Taking a break from the world’s most pretentious rivalry, the Yale Club of Boston hosted a summer networking party at Harvard’s Fly Club. An extensive wine list from a February 2013 dinner was found in the house, with drinks ranging from a $600 Bordeaux to a $38 Sauterne–for the few poor members who have to live in the real world.
If you’re devastated that you missed the chance to network, fear not! Yale Boston holds its weekly Alumni softball game, every Friday.
What’s he hiding under all those layers?
According to a new interview in Out Magazine, Harvard alum and New York Times executive editor Jill Abramson has 4 tattoos, including a “T” that stands for the prestigious Times newspaper and an “H” for Harvard — the “two institutions that I revere, that have shaped me.”
Quite why Abramson chose to reveal this is a mystery, but it does confirm that Times editors were at least once young and wild. Plus, Abramson shows some class, opting for the simple “H” over a full back portrait of the Harvard skyline.
“And now I feel like shooting myself for spending, like 10 minutes, talking about such a trivial thing.”
We reached out to current Crimson president Samuel Weinstock to ask about his upcoming alma-matter-associated tattoo plans. Perhaps unsurprisingly he declined to comment, saying that he “[didn’t] really have anything to add.” Tattoos and Crimson presidents don’t seem like they mix at any rate. Ah, to be young and wild.
[Image via Wikimedia]
Here’s hoping it saves money for freedom fries.
After weeks of often extremely heated debate amongst students, Dartmouth College administrators finally released a statement responding to demands set out by the “Freedom Budget.”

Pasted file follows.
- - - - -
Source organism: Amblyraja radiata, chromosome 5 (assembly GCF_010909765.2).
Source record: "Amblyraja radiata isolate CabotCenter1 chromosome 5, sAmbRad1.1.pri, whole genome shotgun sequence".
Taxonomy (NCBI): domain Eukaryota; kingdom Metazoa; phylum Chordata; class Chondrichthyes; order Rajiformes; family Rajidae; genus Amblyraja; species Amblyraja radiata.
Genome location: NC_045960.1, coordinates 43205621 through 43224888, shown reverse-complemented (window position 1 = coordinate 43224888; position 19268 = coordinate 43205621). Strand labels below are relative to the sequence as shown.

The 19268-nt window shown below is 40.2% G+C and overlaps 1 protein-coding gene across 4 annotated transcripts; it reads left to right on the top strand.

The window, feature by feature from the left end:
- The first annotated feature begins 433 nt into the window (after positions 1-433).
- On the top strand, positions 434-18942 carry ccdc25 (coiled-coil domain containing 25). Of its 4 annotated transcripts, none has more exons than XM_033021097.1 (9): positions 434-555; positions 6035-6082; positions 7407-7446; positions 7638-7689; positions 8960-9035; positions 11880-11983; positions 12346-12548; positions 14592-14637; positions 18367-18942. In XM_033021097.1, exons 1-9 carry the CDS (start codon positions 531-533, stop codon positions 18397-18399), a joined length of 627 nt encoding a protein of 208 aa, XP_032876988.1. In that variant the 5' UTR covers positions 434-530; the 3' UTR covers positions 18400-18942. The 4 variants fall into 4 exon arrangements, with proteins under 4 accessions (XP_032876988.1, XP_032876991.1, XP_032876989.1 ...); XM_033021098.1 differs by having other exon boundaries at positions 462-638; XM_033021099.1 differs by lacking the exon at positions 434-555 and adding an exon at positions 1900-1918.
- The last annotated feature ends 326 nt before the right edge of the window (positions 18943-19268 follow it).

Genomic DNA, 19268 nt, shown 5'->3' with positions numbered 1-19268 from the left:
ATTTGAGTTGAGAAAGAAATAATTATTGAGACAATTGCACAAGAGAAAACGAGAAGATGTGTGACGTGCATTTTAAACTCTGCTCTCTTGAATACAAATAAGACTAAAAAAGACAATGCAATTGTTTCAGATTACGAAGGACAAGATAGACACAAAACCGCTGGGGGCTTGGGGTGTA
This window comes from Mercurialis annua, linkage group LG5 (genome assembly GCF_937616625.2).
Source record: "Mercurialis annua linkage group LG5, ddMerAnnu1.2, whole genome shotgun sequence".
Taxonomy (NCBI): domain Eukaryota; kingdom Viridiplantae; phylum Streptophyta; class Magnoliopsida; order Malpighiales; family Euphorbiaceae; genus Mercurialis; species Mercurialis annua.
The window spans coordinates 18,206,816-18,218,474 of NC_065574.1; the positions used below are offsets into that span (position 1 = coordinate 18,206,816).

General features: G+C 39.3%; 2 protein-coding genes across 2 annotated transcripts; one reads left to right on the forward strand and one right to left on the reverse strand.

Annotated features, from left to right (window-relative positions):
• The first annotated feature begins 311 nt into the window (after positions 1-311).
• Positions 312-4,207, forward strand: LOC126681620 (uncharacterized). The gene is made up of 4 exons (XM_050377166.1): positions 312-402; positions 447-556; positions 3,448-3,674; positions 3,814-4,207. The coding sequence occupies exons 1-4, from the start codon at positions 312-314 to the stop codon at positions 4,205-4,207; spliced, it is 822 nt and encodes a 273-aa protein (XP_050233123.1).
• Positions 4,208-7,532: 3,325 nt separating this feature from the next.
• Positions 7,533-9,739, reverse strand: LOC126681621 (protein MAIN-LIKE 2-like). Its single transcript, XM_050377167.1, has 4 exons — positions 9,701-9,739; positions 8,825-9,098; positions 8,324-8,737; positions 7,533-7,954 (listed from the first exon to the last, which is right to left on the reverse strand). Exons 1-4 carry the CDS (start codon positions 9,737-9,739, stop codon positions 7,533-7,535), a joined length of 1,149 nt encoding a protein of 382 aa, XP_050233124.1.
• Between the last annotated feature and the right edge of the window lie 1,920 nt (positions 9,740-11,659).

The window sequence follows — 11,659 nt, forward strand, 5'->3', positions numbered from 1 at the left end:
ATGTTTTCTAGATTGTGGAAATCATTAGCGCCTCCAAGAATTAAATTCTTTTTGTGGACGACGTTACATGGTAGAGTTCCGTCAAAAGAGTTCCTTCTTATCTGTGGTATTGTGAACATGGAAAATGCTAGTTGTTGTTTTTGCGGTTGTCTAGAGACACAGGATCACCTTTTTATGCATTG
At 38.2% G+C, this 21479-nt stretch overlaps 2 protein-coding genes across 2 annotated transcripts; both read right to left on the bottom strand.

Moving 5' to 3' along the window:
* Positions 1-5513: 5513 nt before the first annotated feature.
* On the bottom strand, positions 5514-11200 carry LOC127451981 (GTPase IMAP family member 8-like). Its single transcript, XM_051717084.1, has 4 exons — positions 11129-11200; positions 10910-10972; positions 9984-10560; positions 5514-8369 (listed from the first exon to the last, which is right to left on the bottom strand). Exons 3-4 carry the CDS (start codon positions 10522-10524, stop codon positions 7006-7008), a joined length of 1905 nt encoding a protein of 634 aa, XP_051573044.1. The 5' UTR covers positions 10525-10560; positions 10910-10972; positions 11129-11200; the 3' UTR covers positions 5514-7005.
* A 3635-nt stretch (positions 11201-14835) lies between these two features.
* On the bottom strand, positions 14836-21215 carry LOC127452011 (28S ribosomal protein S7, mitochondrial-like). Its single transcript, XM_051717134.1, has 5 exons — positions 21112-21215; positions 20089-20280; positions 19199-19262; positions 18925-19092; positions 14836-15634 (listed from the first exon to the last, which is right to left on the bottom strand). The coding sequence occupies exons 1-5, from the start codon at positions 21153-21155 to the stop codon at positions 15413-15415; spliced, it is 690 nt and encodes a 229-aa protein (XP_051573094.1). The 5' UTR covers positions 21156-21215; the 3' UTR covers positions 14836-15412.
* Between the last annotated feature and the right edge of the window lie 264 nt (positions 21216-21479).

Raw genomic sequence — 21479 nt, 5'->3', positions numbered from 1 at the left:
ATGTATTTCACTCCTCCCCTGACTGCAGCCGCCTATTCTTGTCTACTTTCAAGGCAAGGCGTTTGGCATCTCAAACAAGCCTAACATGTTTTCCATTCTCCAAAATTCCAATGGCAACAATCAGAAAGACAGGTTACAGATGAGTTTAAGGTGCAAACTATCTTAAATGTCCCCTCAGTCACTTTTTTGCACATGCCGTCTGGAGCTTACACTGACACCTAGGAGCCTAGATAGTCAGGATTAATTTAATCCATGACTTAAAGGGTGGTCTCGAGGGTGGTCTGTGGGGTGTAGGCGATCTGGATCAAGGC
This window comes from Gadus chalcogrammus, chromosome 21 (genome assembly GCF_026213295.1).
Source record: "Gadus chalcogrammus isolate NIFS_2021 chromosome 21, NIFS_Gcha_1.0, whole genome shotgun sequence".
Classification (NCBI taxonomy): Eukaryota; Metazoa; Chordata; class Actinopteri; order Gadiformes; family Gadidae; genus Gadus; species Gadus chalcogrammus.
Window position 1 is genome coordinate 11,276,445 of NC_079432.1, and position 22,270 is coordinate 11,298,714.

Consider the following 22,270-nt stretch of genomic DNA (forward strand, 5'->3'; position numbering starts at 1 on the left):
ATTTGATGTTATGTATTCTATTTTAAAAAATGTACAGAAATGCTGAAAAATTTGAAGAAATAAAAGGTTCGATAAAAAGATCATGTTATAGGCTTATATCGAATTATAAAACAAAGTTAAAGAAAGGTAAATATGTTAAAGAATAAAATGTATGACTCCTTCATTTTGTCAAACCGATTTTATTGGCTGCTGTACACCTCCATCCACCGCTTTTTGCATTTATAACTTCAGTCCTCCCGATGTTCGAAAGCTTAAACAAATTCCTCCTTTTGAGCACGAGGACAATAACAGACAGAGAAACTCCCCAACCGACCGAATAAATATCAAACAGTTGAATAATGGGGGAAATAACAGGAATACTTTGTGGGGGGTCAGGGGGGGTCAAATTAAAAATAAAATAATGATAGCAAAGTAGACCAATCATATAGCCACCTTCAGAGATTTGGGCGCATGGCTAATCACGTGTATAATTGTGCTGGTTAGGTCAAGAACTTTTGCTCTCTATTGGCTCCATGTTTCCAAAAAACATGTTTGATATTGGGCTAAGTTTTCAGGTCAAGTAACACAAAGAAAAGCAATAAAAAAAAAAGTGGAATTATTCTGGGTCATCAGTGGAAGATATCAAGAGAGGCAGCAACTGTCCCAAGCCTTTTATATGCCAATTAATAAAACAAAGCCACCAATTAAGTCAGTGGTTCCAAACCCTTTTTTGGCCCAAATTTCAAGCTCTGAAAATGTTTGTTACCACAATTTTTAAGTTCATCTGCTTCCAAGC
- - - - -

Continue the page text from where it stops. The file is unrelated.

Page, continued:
“Diversity is one of the cornerstones of our academic community,” the statement, written by President Philip J. Hanlon and Interim Provost Martin Wybourne, (and as generic and vague as you can expect from college administrators) read. “We, as the administration, must engage in campus more effectively in current and future actions to achieve our shared vision for Dartmouth.”
Amanda Childress, coordinator of Dartmouth’s Sexual Assault Awareness Program, is facing backlash over comments made earlier in the month where she argued that a sexual assault allegation should be enough to see a student expelled.
Speaking as part of panel on sexual misconduct at the University of Virginia on February 11th, Childress is quoted as asking, “Why could we not expel a student based on an allegation?”
“If we know that a person is reasonably a threat to our community,” Childress said, “why are we not removing them and protecting the safety of our students?”